44. Goat’s milk.  No, but I would.
45. Malt whisky from a bottle worth £60/$120 or more.  Malt whisky no, scotch, yes. Just cause.
46. Fugu.  A fish that can kill you?  No way.
47. Chicken tikka masala.
48. Eel.  In sushi, I realize.
49. Krispy Kreme original glazed doughnut.  Sadly, yes.
50. Sea urchin.  Again, sushi.
51.Prickly pear.  No, but I would.
52. Umeboshi.
53. Abalone.  I think I have in sushi.
54. Paneer.
55. McDonald’s Big Mac Meal.  Sadly, yes to this too.
56. Spaetzle.
57. Dirty gin martini.  Can’t drink any more and when I could, dry martinis weren’t on the radar.
58. Beer above 8% ABV. But this sort of thing was.
59. Poutine.  It’s surprisingly good.
60. Carob chips.  Blech.  Looks like chocolate. Tastes like chalk.
61. S’mores.  Every summer, but lately I’ve taken to just roasting the marshmallow golden brown, taking a piece of chocolate and just putting it inside the hot marshmallow to melt. Yum.
62. Sweetbreads.
63. Kaolin.  Huh?
64. Currywurst.
65. Durian.  Sounds good.
66. Frogs’ legs. No, but I would.
67. Beignets, churros, elephant ears or funnel cake.  Up here in the frozen north, the latter are called beavertails.
68. Haggis.  Oh, no, no, no.
69. Fried plantain.  My mother-in-law makes awesome platanos fritos, and I love tostones too!
70. Chitterlings, or andouillette.  Innards that sound like bugs. Mmmm.
71. Gazpacho.  Me no like it.
72. Caviar and blini. Caviar yes, several different kinds and ways. What’s with the blini part?
73. Louche absinthe.  Ew.
74. Gjetost, or brunost.  What’s with all the weird cheeses on this list?
75. Roadkill.  Gee, I’m sorry I’ve missed this experience.
76. Baijiu.  Lotta booze here too.
77. Hostess Fruit Pie.  It’s hard to believe I have to say no to this.
78. Snail.  Yummy, but then if you put roadkill or guts in garlic butter, I might eat that too.
79. Lapsang souchong.  Interesting. But nope.
80. Bellini.  Again with the booze.
81. Tom yum.  Looks good.
82. Eggs Benedict. Don’t love it.
83. Pocky.
84. Tasting menu at a three-Michelin-star restaurant.
85. Kobe beef. I’d sure like to.
86. Hare.
87. Goulash.
88. Flowers.  Only yummy ones.
89. Horse.  Gee, I’d love too, but I’m just stuffed, thanks.
90. Criollo chocolate. I don’t think so.
91. Spam. When I was a kid.
92. Soft shell crab.  Shellfish yummy. I’m with kashrut on the pork thing and the humane killing if you must kill stuff, but shellfish? That’s just mean.
93. Rose harissa.  Ouch.
94. Catfish.  Probably.
95. Mole poblano.
96. Bagel and lox.  But of course!
97. Lobster Thermidor.  Why does it have to be thermidored?
98. Polenta. Somehow that doesn’t seem very exotic.
99. Jamaican Blue Mountain coffee.  I don’t drink coffee. Yuck.
100. Snake. I’d try it, if offered.

Hey, I’ve tried over half the stuff on this list. Pretty good for someone as picky as I am. Of course, I don’t like over half the stuff on this list.

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These past few days, I have been watching American politics with great interest. Things got really fun when Sarah Palin was announced as John McCain’s running mate. I find her very bizarre and cannot believe that she actually has a good chance of becoming the next vice-president. But then, both times Bush was elected I felt like we were living in the twilight zone, so I supposed it isn’t really a stretch to think that Americans will vote for an old guy and a woman who named her first child ‘Track’.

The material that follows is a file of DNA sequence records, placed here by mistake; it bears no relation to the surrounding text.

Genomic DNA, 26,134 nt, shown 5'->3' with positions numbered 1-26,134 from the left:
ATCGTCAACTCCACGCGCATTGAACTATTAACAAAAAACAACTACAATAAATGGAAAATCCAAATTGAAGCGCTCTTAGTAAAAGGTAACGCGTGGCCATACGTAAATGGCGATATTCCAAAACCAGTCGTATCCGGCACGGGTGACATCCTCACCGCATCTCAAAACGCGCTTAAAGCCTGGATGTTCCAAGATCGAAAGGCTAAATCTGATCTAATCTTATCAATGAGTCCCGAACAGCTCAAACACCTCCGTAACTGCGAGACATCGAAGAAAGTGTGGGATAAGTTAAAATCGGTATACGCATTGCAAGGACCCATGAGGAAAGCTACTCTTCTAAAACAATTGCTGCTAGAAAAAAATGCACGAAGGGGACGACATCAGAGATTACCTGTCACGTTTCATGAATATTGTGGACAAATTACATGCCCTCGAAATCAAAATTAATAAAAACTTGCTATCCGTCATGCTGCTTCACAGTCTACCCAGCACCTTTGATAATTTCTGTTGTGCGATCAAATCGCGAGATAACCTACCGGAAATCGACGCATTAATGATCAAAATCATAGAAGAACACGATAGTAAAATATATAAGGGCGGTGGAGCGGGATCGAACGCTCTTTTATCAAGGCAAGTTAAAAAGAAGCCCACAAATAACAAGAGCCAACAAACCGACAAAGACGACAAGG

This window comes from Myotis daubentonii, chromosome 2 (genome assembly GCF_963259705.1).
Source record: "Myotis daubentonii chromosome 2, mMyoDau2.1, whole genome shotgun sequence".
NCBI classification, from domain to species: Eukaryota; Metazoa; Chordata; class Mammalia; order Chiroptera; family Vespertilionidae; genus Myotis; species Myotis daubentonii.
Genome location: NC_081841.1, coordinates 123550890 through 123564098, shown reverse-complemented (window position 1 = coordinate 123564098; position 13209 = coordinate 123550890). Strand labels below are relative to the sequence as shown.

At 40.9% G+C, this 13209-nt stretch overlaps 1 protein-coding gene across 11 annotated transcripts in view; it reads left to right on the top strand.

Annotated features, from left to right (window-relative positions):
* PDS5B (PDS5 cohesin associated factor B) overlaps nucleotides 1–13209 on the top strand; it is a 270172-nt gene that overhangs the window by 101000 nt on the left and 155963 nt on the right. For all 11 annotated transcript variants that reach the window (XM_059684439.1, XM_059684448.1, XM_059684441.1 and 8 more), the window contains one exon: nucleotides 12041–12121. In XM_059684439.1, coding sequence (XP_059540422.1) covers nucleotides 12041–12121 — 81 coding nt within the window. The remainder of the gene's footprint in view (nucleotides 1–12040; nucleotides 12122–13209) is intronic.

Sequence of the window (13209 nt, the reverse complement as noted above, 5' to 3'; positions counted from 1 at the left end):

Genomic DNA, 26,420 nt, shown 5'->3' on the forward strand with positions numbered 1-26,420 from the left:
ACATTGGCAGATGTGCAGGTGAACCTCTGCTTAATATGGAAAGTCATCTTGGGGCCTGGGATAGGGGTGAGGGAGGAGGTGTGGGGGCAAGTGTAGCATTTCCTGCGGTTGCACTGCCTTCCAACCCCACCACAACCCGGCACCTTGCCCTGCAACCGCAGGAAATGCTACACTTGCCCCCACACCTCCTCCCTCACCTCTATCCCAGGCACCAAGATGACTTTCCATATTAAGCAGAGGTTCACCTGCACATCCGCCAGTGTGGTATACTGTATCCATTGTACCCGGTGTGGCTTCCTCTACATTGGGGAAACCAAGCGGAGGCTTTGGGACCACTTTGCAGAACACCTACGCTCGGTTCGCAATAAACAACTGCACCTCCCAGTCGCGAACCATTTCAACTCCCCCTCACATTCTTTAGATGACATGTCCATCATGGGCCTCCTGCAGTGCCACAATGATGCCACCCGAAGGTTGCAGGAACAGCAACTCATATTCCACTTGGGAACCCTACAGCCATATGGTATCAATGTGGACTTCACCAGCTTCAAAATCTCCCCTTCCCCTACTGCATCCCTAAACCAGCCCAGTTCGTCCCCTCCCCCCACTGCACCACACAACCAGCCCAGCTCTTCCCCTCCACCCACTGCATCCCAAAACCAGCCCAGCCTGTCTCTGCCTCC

For a couple of days, I allowed myself to think that this wacky choice did not matter much, because look at the roll Obama is on and of course the Democrates will win this time. But then a friend who is a journalist in the States kicked the chair out from under me, reminding me that Obama still has that huge strike against him. He’s black. I’d have dismissed that if I hadn’t recently heard an interview on the radio with a few ‘ordinary Americans’ praising Obama for appearing to be a very smart, reasonable guy. But they still wouldn’t vote for him because, and I quote, “He’s a coloured.” Okay, then.

But that’s just a side rant. What’s really pissing me off the past couple of days is the emphasis on Palin’s choice to continue her pregnancy once she discovered that her latest child, with the equally unfortunate name of Trig, had Down Syndrome. There seems to be the assumption that, were she not so rabidly anti-abortion, of course she would have aborted the baby.

This makes me crazy on several levels. On one level, it suggests Down Syndrome is a truly awful thing, that the only thing stopping Palin from drop-kicking the baby from her uterus upon this discovery were her Christian beliefs, because … ew, retarded baby. It negates the possibility that she, or anyone else, can just decide that Down Syndrome isn’t a big deal and a Down Syndrome baby can actually be a wanted baby.

The narrative seems to be framed like this: Well, thank goodness she holds these good, Christian, anti-abortion beliefs, or this sweet little ‘special’ baby wouldn’t be here today and we must impose this lack of choice on everyone else so that other sweet little special babies like this will be born too.

And then there’s the whole notion that people who are pro-choice are actually pro-abortion, like they think that all pregnancies should end in abortion. Like, if it were up to them, Palin would have been forced to abort her fifth child.